Freeman Cebu Entertainment

Carlo J. Caparas: ‘Pack up na Direk’

The Freeman

Comic strip writer and director Carlo J. Caparas, 80, has passed away. His daughter Peach Caparas confirmed her father’s demise and wrote an ode to the director on Facebook. The director’s cause of death has yet to be revealed as of this writing.

Titled “Sa Bawat Tipa ng Makinilya”, Caparas’ daughter looked back on her father’s achievements as a writer who had created some of the most memorable characters on comic strips and films. She added a note for her late father: “Dad, you will forever be loved, cherished, and honored…by all of us.”

“Halos umaga na, sa libliban ng Ugong / isang makinilya, pilitang binabasag ang katahimikan roon / Isang mananalaysay ng kwento ng buhay, nilalabanan ang antok, nagsusunog ng kilay / Sa kanyang taglay na brilyo mga obra maestrang nobela kanyang nabuo /Panday, Pieta, Elias Paniki, Bakekang, Totoy Bato ang ilan lamang sa mga ito…” wrote Peach, the youngest of Caparas’ two children with Lapu-Lapu City native and film producer Donna Villa (real name: Marian Patalinjug) who succumbed to cancer in 2017.

“Sa larangan ng komiks siya ang naghari, naging bahagi ng kultura, naging yaman ng lahi / Umabot sa lona ng pinilakang tabing, hinangaan, pinalakpakan ng bayang magiting. Subalit buhay ay sadyang may wakas…/ Pack up na Direk / Oras na ng uwian / Hayaang kasaysayan ang humusga sa iyong mga obra /Salamat Direk Carlo J. sa mga dibuho at istorya / Mga istoryang nabuo sa bawat tipa ng iyong makinilya…”

In the comments section of her Facebook post, Peach said that her father’s wake will start on Monday, May 27, from 12 p.m. to 12 midnight at the Golden Haven Memorial Chapels and Crematorium in Las Piñas City.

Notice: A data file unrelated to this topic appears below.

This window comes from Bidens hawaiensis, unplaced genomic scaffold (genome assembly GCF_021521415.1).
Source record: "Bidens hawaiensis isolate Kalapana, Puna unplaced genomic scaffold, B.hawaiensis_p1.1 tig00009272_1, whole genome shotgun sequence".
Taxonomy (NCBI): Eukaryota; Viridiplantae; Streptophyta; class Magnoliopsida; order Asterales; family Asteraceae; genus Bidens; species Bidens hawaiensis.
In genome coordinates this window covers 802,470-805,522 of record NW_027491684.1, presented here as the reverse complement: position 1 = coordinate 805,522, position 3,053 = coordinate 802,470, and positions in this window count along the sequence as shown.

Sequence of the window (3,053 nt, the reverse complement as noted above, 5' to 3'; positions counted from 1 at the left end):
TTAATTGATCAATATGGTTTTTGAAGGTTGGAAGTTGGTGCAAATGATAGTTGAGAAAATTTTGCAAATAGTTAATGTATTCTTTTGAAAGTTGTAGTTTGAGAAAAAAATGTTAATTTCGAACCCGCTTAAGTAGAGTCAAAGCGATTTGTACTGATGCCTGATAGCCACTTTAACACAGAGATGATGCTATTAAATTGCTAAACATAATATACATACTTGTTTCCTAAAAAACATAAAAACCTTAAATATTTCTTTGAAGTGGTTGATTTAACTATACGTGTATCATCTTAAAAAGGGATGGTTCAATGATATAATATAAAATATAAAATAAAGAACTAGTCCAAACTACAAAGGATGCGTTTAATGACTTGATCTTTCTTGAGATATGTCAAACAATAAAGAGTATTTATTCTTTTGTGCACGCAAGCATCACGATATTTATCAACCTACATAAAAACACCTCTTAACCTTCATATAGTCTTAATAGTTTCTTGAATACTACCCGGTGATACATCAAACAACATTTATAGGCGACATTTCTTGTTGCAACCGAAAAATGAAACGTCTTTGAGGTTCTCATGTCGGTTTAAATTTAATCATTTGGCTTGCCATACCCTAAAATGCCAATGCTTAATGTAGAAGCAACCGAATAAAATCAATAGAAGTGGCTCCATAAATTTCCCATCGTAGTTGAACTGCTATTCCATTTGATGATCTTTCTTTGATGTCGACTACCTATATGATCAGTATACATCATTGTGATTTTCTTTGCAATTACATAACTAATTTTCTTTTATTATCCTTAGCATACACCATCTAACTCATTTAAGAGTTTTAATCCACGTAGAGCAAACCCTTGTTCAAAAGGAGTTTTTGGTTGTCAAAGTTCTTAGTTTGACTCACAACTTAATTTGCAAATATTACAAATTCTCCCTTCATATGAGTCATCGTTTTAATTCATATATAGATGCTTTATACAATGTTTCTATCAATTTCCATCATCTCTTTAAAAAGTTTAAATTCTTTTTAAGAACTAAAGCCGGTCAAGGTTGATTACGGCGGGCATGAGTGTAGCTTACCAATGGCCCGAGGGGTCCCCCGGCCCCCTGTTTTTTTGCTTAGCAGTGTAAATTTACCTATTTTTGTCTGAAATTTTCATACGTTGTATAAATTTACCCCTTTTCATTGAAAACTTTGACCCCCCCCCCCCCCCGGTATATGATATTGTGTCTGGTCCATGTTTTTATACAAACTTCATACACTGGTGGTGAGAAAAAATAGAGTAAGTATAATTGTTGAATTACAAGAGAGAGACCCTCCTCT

Caparas created some of the enduring popular fictional characters, including Panday (with artist Steve Gan), Bakekang, Joaquin Bordado and Totoy Bato. Many of his characters were made into TV shows and films.

In a 2018 interview with The FREEMAN to promote her directorial debut via “Jacqueline Comes Home” – about the controversial real-life rape and double murder 1997 case of the Chiong sisters in Cebu – which the elder Caparas also co-directed, she shared how her famous father dissuaded her from going to film school.

“I see that now,” she had said. “Sometimes, people who went to film school think that they’re better than the ones who actually work in the industry. They tend to have the same kind of style. There’s not much variety. We don’t judge by credibility through the school you went to, they [film industry] really want to see kung masipag ka, and if you’re open to learning things.”

At home, she said the industry icon was a lenient father who wanted to his children learn things for themselves and does not castigate their failures. But once he’s behind the camera, her dad transforms into someone who has full control.

“He’s super different when he’s a director. As a dad he likes to see us free, and making and learning from our mistakes but nung naging assistant director na ako, I had to follow every single thing that he said. You weren’t allowed to make mistakes,” she added.

Talking about the genre his father became synonymous with, Peach said, “It’s my favorite genre: crime and massacres. I used to watch documentaries about serial killers and murders.”

“I grew to be super fascinated with it, and when I found out that that was what they [parents] did as a team, that they introduced something provocative and that the Philippines accepted it, I thought that’s pretty damn good! It’s intriguing, it’s not like the love stories or the comedies, which we already have in our life anyway. It’s captivating.” –Philstar.com, VAB

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